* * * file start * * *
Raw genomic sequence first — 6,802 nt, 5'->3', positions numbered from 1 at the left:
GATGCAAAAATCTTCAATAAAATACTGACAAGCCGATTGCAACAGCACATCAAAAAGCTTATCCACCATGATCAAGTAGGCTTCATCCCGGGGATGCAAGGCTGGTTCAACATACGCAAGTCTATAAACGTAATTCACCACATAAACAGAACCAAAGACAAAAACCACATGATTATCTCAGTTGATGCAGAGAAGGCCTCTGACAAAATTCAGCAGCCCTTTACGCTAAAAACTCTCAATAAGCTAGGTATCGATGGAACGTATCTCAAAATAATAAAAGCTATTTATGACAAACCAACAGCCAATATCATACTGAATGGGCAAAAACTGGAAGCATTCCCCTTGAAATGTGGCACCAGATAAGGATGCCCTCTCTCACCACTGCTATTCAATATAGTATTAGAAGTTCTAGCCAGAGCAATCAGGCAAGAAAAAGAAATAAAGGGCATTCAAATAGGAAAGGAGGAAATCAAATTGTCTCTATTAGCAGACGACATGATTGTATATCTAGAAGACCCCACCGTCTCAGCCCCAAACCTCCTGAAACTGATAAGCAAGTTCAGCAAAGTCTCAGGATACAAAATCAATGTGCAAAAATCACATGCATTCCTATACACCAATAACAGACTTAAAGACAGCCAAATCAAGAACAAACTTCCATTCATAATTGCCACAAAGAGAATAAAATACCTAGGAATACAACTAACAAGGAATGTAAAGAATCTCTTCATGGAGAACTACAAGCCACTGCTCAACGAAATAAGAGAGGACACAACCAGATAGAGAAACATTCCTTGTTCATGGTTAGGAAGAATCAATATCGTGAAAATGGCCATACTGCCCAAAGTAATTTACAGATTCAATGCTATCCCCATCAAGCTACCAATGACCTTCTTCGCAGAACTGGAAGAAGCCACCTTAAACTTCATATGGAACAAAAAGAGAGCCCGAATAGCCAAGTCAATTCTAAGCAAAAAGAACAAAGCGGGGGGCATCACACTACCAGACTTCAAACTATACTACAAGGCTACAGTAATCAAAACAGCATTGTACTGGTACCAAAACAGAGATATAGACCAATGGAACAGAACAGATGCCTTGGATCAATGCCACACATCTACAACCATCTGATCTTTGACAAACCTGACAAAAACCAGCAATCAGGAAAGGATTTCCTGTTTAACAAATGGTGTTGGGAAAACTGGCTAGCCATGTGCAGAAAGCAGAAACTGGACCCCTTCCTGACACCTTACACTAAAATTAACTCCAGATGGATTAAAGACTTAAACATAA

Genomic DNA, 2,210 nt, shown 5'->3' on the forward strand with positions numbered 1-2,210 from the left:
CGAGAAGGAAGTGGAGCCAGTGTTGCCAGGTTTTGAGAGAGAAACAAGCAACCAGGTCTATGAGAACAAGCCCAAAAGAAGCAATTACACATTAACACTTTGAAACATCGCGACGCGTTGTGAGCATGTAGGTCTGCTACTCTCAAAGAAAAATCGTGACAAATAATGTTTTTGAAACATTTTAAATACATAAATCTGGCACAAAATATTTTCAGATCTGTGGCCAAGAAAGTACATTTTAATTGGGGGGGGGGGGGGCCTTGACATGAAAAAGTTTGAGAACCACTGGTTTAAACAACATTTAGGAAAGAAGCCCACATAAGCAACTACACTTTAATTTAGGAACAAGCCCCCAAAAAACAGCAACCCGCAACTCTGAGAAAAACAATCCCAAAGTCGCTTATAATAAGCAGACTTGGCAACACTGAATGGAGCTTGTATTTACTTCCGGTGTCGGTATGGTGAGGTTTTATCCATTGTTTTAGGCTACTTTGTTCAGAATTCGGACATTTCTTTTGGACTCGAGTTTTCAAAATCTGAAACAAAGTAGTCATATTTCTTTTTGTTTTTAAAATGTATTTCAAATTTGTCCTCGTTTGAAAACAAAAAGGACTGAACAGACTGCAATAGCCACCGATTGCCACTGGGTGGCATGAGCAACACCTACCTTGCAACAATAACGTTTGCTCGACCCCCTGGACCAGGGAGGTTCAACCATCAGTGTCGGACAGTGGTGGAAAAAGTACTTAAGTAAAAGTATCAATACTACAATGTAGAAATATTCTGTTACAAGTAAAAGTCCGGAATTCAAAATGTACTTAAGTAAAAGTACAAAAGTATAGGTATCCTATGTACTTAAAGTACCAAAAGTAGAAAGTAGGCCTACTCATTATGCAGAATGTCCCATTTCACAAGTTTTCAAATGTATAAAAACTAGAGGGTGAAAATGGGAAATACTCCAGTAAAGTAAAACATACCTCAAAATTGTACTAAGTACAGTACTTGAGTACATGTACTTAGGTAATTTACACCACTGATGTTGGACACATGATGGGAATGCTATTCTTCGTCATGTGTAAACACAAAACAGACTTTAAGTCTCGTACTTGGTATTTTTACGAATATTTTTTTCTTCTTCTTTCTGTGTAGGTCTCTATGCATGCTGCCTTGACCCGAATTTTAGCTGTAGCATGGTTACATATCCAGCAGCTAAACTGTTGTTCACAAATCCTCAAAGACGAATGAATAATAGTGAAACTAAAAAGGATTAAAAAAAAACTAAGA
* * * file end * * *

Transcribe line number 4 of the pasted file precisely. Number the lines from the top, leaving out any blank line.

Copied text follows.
CGAGAAGGAAGTGGAGCCAGTGTTGCCAGGTTTTGAGAGAGAAACAAGCAACCAGGTCTATGAGAACAAGCCCAAAAGAAGCAATTACACATTAACACTTTGAAACATCGCGACGCGTTGTGAGCATGTAGGTCTGCTACTCTCAAAGAAAAATCGTGACAAATAATGTTTTTGAAACATTTTAAATACATAAATCTGGCACAAAATATTTTCAGATCTGTGGCCAAGAAAGTACATTTTAATTGGGGGGGGGGGGGGCCTTGACATGAAAAAGTTTGAGAACCACTGGTTTAAACAACATTTAGGAAAGAAGCCCACATAAGCAACTACACTTTAATTTAGGAACAAGCCCCCAAAAAACAGCAACCCGCAACTCTGAGAAAAACAATCCCAAAGTCGCTTATAATAAGCAGACTTGGCAACACTGAATGGAGCTTGTATTTACTTCCGGTGTCGGTATGGTGAGGTTTTATCCATTGTTTTAGGCTACTTTGTTCAGAATTCGGACATTTCTTTTGGACTCGAGTTTTCAAAATCTGAAACAAAGTAGTCATATTTCTTTTTGTTTTTAAAATGTATTTCAAATTTGTCCTCGTTTGAAAACAAAAAGGACTGAACAGACTGCAATAGCCACCGATTGCCACTGGGTGGCATGAGCAACACCTACCTTGCAACAATAACGTTTGCTCGACCCCCTGGACCAGGGAGGTTCAACCATCAGTGTCGGACAGTGGTGGAAAAAGTACTTAAGTAAAAGTATCAATACTACAATGTAGAAATATTCTGTTACAAGTAAAAGTCCGGAATTCAAAATGTACTTAAGTAAAAGTACAAAAGTATAGGTATCCTATGTACTTAAAGTACCAAAAGTAGAAAGTAGGCCTACTCATTATGCAGAATGTCCCATTTCACAAGTTTTCAAATGTATAAAAACTAGAGGGTGAAAATGGGAAATACTCCAGTAAAGTAAAACATACCTCAAAATTGTACTAAGTACAGTACTTGAGTACATGTACTTAGGTAATTTACACCACTGATGTTGGACACATGATGGGAATGCTATTCTTCGTCATGTGTAAACACAAAACAGACTTTAAGTCTCGTACTTGGTATTTTTACGAATATTTTTTTCTTCTTCTTTCTGTGTAGGTCTCTATGCATGCTGCCTTGACCCGAATTTTAGCTGTAGCATGGTTACATATCCAGCAGCTAAACTGTTGTTCACAAATCCTCAAAGACGAATGAATAATAGTGAAACTAAAAAGGATTAAAAAAAAACTAAGA